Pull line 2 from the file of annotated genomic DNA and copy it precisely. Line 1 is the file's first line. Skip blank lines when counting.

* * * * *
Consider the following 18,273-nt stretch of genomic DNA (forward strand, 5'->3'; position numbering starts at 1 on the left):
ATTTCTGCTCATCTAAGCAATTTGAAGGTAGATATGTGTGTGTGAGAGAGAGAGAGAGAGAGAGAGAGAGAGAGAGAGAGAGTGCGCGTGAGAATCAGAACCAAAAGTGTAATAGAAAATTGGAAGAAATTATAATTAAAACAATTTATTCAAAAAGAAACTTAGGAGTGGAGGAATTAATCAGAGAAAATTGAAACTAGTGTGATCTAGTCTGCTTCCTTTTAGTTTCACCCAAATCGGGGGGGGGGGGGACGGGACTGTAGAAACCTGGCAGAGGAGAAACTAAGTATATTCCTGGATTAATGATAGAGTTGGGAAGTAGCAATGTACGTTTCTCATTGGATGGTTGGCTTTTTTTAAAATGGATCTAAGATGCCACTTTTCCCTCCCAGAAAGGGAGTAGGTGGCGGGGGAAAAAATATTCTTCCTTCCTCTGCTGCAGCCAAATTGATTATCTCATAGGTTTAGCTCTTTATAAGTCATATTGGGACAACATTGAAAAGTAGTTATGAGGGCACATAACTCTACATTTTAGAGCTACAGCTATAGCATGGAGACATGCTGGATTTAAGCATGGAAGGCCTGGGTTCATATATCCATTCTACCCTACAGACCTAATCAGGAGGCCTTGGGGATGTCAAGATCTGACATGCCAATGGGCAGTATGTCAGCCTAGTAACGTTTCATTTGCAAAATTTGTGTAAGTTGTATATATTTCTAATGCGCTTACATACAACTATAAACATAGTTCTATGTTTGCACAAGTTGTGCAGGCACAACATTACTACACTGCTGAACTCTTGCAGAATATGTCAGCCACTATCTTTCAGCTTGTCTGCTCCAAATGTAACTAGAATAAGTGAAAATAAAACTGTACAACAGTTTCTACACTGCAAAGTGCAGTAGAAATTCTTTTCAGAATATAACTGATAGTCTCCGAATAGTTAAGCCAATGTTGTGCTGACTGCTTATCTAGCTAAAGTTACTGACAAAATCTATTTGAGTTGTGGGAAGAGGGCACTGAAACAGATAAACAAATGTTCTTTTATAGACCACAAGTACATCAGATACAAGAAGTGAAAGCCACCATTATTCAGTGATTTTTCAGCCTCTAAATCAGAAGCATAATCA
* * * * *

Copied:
ATTTCTGCTCATCTAAGCAATTTGAAGGTAGATATGTGTGTGTGAGAGAGAGAGAGAGAGAGAGAGAGAGAGAGAGAGAGAGTGCGCGTGAGAATCAGAACCAAAAGTGTAATAGAAAATTGGAAGAAATTATAATTAAAACAATTTATTCAAAAAGAAACTTAGGAGTGGAGGAATTAATCAGAGAAAATTGAAACTAGTGTGATCTAGTCTGCTTCCTTTTAGTTTCACCCAAATCGGGGGGGGGGGGGACGGGACTGTAGAAACCTGGCAGAGGAGAAACTAAGTATATTCCTGGATTAATGATAGAGTTGGGAAGTAGCAATGTACGTTTCTCATTGGATGGTTGGCTTTTTTTAAAATGGATCTAAGATGCCACTTTTCCCTCCCAGAAAGGGAGTAGGTGGCGGGGGAAAAAATATTCTTCCTTCCTCTGCTGCAGCCAAATTGATTATCTCATAGGTTTAGCTCTTTATAAGTCATATTGGGACAACATTGAAAAGTAGTTATGAGGGCACATAACTCTACATTTTAGAGCTACAGCTATAGCATGGAGACATGCTGGATTTAAGCATGGAAGGCCTGGGTTCATATATCCATTCTACCCTACAGACCTAATCAGGAGGCCTTGGGGATGTCAAGATCTGACATGCCAATGGGCAGTATGTCAGCCTAGTAACGTTTCATTTGCAAAATTTGTGTAAGTTGTATATATTTCTAATGCGCTTACATACAACTATAAACATAGTTCTATGTTTGCACAAGTTGTGCAGGCACAACATTACTACACTGCTGAACTCTTGCAGAATATGTCAGCCACTATCTTTCAGCTTGTCTGCTCCAAATGTAACTAGAATAAGTGAAAATAAAACTGTACAACAGTTTCTACACTGCAAAGTGCAGTAGAAATTCTTTTCAGAATATAACTGATAGTCTCCGAATAGTTAAGCCAATGTTGTGCTGACTGCTTATCTAGCTAAAGTTACTGACAAAATCTATTTGAGTTGTGGGAAGAGGGCACTGAAACAGATAAACAAATGTTCTTTTATAGACCACAAGTACATCAGATACAAGAAGTGAAAGCCACCATTATTCAGTGATTTTTCAGCCTCTAAATCAGAAGCATAATCA